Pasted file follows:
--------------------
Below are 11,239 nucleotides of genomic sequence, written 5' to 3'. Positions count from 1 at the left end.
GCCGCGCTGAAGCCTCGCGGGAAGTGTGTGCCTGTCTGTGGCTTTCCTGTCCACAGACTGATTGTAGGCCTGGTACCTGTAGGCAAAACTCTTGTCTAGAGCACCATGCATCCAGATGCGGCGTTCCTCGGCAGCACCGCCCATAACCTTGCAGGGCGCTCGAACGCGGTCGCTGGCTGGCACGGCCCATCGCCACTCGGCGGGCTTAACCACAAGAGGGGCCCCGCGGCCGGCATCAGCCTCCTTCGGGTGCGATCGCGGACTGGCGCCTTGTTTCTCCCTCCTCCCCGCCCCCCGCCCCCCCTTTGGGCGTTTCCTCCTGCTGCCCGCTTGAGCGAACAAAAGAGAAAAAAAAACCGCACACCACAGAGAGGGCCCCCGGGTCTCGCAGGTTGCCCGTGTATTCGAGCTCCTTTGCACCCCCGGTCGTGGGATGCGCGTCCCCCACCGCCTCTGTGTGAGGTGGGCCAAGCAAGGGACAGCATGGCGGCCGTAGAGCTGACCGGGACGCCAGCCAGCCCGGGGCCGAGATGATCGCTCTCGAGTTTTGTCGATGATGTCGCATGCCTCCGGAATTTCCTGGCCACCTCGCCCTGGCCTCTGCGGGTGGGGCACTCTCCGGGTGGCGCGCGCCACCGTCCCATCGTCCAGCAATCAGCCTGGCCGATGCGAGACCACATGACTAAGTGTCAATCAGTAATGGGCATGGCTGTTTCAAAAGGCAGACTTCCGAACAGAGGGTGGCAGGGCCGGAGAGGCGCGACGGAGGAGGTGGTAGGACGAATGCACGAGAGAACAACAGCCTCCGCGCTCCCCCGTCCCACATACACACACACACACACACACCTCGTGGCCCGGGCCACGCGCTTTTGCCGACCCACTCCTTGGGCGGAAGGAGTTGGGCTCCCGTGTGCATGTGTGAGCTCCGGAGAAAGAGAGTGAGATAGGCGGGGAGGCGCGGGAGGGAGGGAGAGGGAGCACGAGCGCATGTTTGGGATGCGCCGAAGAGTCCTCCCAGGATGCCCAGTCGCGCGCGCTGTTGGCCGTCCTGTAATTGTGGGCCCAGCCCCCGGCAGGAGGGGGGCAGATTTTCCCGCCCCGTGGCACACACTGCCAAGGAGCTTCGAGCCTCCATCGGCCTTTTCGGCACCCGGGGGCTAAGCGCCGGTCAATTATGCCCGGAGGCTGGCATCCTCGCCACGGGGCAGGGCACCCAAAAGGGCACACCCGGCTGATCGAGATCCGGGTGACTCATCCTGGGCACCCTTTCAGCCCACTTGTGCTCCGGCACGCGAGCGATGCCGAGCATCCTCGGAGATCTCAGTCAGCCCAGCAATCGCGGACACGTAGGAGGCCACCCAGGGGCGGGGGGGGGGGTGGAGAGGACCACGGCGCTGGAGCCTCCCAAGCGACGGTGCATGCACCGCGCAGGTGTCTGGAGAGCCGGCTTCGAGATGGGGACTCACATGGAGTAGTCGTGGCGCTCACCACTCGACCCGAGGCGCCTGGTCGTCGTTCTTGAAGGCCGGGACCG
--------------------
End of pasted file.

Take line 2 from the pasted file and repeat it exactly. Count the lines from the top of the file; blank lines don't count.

GCCGCGCTGAAGCCTCGCGGGAAGTGTGTGCCTGTCTGTGGCTTTCCTGTCCACAGACTGATTGTAGGCCTGGTACCTGTAGGCAAAACTCTTGTCTAGAGCACCATGCATCCAGATGCGGCGTTCCTCGGCAGCACCGCCCATAACCTTGCAGGGCGCTCGAACGCGGTCGCTGGCTGGCACGGCCCATCGCCACTCGGCGGGCTTAACCACAAGAGGGGCCCCGCGGCCGGCATCAGCCTCCTTCGGGTGCGATCGCGGACTGGCGCCTTGTTTCTCCCTCCTCCCCGCCCCCCGCCCCCCCTTTGGGCGTTTCCTCCTGCTGCCCGCTTGAGCGAACAAAAGAGAAAAAAAAACCGCACACCACAGAGAGGGCCCCCGGGTCTCGCAGGTTGCCCGTGTATTCGAGCTCCTTTGCACCCCCGGTCGTGGGATGCGCGTCCCCCACCGCCTCTGTGTGAGGTGGGCCAAGCAAGGGACAGCATGGCGGCCGTAGAGCTGACCGGGACGCCAGCCAGCCCGGGGCCGAGATGATCGCTCTCGAGTTTTGTCGATGATGTCGCATGCCTCCGGAATTTCCTGGCCACCTCGCCCTGGCCTCTGCGGGTGGGGCACTCTCCGGGTGGCGCGCGCCACCGTCCCATCGTCCAGCAATCAGCCTGGCCGATGCGAGACCACATGACTAAGTGTCAATCAGTAATGGGCATGGCTGTTTCAAAAGGCAGACTTCCGAACAGAGGGTGGCAGGGCCGGAGAGGCGCGACGGAGGAGGTGGTAGGACGAATGCACGAGAGAACAACAGCCTCCGCGCTCCCCCGTCCCACATACACACACACACACACACACCTCGTGGCCCGGGCCACGCGCTTTTGCCGACCCACTCCTTGGGCGGAAGGAGTTGGGCTCCCGTGTGCATGTGTGAGCTCCGGAGAAAGAGAGTGAGATAGGCGGGGAGGCGCGGGAGGGAGGGAGAGGGAGCACGAGCGCATGTTTGGGATGCGCCGAAGAGTCCTCCCAGGATGCCCAGTCGCGCGCGCTGTTGGCCGTCCTGTAATTGTGGGCCCAGCCCCCGGCAGGAGGGGGGCAGATTTTCCCGCCCCGTGGCACACACTGCCAAGGAGCTTCGAGCCTCCATCGGCCTTTTCGGCACCCGGGGGCTAAGCGCCGGTCAATTATGCCCGGAGGCTGGCATCCTCGCCACGGGGCAGGGCACCCAAAAGGGCACACCCGGCTGATCGAGATCCGGGTGACTCATCCTGGGCACCCTTTCAGCCCACTTGTGCTCCGGCACGCGAGCGATGCCGAGCATCCTCGGAGATCTCAGTCAGCCCAGCAATCGCGGACACGTAGGAGGCCACCCAGGGGCGGGGGGGGGGGTGGAGAGGACCACGGCGCTGGAGCCTCCCAAGCGACGGTGCATGCACCGCGCAGGTGTCTGGAGAGCCGGCTTCGAGATGGGGACTCACATGGAGTAGTCGTGGCGCTCACCACTCGACCCGAGGCGCCTGGTCGTCGTTCTTGAAGGCCGGGACCG